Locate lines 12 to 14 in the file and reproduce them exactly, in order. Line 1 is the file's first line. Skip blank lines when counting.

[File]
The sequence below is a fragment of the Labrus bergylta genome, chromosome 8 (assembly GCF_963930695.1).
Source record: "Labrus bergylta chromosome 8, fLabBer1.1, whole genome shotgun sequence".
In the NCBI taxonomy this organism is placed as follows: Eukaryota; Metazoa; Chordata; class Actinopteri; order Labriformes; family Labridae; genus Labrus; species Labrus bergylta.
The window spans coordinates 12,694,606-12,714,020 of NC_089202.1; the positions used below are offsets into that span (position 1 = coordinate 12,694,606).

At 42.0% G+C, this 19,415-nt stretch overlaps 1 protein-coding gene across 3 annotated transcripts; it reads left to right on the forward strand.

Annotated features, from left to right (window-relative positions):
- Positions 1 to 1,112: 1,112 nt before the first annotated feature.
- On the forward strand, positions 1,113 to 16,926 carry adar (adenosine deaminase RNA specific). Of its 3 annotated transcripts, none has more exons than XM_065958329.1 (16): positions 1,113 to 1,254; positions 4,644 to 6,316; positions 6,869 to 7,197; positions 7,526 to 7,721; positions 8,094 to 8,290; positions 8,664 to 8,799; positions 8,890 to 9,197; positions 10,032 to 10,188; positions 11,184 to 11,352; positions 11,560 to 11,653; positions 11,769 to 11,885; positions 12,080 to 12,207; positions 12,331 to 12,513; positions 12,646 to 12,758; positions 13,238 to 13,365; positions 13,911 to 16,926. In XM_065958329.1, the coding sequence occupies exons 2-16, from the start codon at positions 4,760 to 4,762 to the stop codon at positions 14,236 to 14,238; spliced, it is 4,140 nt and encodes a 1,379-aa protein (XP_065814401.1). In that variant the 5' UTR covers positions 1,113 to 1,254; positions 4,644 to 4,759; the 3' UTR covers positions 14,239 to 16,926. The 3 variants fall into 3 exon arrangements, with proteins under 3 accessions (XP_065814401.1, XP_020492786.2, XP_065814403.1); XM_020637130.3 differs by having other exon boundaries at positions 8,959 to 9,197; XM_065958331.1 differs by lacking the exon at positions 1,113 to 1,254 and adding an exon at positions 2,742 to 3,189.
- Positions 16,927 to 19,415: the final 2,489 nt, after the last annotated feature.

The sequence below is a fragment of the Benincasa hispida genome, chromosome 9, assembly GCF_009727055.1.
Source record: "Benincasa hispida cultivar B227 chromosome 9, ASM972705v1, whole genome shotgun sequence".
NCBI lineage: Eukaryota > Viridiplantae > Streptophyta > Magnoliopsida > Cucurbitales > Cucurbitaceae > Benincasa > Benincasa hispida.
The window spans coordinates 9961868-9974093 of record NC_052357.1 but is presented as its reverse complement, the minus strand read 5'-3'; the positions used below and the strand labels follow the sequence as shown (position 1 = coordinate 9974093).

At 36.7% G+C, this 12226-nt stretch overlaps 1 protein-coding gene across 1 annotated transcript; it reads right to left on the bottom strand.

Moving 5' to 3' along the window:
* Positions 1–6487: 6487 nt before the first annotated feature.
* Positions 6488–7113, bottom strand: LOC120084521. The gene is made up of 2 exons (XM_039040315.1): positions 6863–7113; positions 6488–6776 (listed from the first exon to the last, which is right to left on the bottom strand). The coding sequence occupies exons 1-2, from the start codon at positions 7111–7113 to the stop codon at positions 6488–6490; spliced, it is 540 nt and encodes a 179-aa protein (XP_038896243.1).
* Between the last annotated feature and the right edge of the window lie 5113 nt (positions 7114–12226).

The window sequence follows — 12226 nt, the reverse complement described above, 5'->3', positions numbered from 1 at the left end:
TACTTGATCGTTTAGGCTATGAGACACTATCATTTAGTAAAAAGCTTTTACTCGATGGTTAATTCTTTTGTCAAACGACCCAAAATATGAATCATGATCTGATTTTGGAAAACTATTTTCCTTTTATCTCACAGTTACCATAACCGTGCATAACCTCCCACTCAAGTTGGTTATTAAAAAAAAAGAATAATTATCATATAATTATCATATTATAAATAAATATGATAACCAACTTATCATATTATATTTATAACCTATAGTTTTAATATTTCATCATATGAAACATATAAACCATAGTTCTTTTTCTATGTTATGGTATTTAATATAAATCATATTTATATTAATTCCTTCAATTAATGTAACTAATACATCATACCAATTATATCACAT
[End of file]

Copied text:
NCBI lineage: Eukaryota > Viridiplantae > Streptophyta > Magnoliopsida > Cucurbitales > Cucurbitaceae > Benincasa > Benincasa hispida.
The window spans coordinates 9961868-9974093 of record NC_052357.1 but is presented as its reverse complement, the minus strand read 5'-3'; the positions used below and the strand labels follow the sequence as shown (position 1 = coordinate 9974093).

At 36.7% G+C, this 12226-nt stretch overlaps 1 protein-coding gene across 1 annotated transcript; it reads right to left on the bottom strand.